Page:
yamayukkikun | Apr 16, 2015 |
Having just arrived in Hamburg, Germany, 37 year old Toru Watanabe hears an orchestral cover of The Beatles’ song “Norwegian Wood” which reminds him of his college years. In high school his best friend, Kizuki completed suicide and Watanabe moved to Tokyo for college in the hopes to escape the pain. One day he was reunited with Kizuki’s girlfriend Naoko and they sought solitude in each other’s company. However this relationship wasn’t the right solution for Naoko and she left for a secluded mountain sanatorium near Kyoto.

Norwegian Wood is often referred to as the best starting point when diving into the works of Haruki Murakami, mainly because this is one of the few books that don’t have a magical realism thread to it. This is a good place to start but what I find fascinating is the way Murakami uses magical realism to explore ideas of the mind. Colorless Tsukuru Tazaki and His Years of Pilgrimage and Norwegian Wood don’t have that same fantastical style but they still follow similar themes. Colorless Tsukuru Tazaki looks at the psychological impacts of losing friendships, while this novel looks at ideas of memory. From what I have read so far, Murakami’s other books do similar things but the use of magical realism allows him to dive into the mind and explore it as a fantastical world.

I have heard Norwegian Wood described as a coming of age story so many times, but I find it difficult to classify this book as such; for the simple fact that Toru Watanabe is 37 years on at the start of the novel, even though the majority of the novel is set during his college years. I think this is more a reflection on life and love, a novel that explores ideas of memory and nostalgia through themes like loss, depression and sexuality. This leads me to wonder just how reliable Watanabe really is and if there is a ‘rose coloured glasses’ perception happening in the novel. However the way this novel comes together and deals with memory (especially at the end) works so well and I can understand why Norwegian Wood is a Haruki Murakami favourite for many people.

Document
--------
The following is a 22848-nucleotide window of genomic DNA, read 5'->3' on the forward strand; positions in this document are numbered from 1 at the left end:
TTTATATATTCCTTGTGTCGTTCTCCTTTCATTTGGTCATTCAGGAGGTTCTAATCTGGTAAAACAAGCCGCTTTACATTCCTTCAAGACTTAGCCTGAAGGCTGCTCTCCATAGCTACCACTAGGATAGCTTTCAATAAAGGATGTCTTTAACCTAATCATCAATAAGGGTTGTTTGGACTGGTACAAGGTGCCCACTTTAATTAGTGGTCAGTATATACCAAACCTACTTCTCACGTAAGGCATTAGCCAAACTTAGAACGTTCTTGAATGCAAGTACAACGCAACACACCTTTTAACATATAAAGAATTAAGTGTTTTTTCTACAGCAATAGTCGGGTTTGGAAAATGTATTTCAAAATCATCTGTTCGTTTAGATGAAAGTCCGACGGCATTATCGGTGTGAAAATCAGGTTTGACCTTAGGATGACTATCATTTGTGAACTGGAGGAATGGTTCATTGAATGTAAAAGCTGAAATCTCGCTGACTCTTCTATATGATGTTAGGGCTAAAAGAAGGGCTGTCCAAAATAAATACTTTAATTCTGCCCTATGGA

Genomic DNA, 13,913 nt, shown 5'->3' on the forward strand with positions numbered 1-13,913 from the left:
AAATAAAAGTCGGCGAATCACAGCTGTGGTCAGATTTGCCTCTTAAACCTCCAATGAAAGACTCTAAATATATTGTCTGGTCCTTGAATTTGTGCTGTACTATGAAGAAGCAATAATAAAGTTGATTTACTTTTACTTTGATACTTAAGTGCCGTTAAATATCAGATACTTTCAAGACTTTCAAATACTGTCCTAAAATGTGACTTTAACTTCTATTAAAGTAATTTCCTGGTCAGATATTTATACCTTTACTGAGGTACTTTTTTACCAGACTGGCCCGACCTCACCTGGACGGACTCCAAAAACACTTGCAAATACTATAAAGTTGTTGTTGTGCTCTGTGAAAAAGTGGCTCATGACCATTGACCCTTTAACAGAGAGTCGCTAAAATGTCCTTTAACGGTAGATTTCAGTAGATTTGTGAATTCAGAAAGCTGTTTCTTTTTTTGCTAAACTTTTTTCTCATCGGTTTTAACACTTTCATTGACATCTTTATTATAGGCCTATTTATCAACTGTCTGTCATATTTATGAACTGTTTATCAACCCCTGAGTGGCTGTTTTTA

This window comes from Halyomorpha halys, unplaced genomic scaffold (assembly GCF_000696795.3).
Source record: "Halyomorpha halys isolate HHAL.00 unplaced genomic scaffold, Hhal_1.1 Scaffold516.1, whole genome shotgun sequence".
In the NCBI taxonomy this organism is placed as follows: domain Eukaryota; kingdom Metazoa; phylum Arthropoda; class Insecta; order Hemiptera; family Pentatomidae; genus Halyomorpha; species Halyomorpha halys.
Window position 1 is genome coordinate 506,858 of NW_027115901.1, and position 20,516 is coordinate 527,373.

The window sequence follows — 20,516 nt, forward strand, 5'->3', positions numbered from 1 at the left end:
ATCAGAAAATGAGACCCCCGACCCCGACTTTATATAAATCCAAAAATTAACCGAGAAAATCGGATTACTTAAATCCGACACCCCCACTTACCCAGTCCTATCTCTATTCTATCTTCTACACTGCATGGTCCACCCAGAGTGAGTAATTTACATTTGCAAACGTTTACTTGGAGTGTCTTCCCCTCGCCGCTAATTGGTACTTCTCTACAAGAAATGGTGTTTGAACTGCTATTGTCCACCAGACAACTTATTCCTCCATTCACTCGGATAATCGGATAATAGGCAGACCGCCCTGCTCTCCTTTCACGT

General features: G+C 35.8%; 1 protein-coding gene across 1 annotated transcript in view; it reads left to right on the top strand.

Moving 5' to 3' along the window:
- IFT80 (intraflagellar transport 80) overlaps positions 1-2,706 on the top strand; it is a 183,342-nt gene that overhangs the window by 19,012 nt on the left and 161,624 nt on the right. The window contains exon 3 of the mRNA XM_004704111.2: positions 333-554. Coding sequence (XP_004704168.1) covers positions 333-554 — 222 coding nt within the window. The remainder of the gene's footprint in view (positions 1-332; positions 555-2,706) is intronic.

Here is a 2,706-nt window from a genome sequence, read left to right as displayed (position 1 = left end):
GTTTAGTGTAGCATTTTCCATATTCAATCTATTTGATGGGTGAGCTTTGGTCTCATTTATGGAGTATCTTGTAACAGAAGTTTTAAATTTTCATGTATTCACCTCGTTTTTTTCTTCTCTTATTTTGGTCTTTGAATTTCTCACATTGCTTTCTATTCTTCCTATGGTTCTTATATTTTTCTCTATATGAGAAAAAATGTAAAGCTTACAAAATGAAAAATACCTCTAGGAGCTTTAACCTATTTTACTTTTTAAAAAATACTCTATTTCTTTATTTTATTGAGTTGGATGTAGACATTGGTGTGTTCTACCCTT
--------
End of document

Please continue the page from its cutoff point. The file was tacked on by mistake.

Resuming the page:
One thing that really stuck with me with Norwegian Wood is the way Murakami developed characters. I found most characters to be complex and well rounded, they all had a unique personality and it was such a joy to read something with such great character development. A favourite of mine was Midori, who reminds me a lot of my wife; a confident and sure character who is at times insecure but has a great interest in talking about sex with others. She was the highlight of the whole novel and I always looked forward to her turning up within the story.

Before I knew who Haruki Murakami was, I saw the 2010 Japanese movie adaptation and thankfully I forgot most of the story. While images and plot points did come back to me as I read the novel, I was glad I didn’t have that outside influence but now I do need to re-watch the movie. Norwegian Wood is a great starting place if you have never read Haruki Murakami before. Apparently Murakami isn’t too happy that this is the novel that people will read or recognise him by, but it really is one of his stand out books. I have so many more Murakami books to read and I am really looking forward to diving into them all.

This review originally appeared on my blog; http://literary-exploration.com/2015/03/08/norwegian-wood-by-haruki-murakami/ ( )
  knowledge_lost | Mar 9, 2015 |
Showing 1-5 of 169 (next | show all)
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» Add other authors (56 possible)

Author nameRoleType of authorWork?Status
Haruki Murakamiprimary authorall editionsconfirmed
Elbrich FennemaTranslatorsecondary authorsome editionsconfirmed
Nolla, AlbertTranslatorsecondary authorsome editionsconfirmed
Porta, LourdesTranslatorsecondary authorsome editionsconfirmed